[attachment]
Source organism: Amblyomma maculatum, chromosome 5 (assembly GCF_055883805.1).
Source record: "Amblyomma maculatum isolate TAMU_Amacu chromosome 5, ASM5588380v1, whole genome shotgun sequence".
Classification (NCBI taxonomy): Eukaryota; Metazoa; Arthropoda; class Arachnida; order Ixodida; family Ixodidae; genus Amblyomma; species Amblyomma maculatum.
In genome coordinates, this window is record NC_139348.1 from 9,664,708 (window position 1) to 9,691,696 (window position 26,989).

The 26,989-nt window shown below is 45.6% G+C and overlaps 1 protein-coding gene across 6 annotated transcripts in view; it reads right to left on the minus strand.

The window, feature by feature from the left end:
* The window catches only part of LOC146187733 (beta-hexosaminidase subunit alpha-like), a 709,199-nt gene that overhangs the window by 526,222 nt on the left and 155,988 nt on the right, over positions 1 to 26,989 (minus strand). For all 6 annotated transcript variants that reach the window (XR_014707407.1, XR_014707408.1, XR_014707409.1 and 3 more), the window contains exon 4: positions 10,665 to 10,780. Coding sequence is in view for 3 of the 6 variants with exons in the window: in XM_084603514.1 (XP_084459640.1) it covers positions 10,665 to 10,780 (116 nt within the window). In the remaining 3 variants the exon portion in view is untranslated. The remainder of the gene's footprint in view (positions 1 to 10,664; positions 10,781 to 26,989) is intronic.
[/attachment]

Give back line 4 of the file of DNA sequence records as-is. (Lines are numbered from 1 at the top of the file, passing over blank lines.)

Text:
In genome coordinates, this window is record NC_139348.1 from 9,664,708 (window position 1) to 9,691,696 (window position 26,989).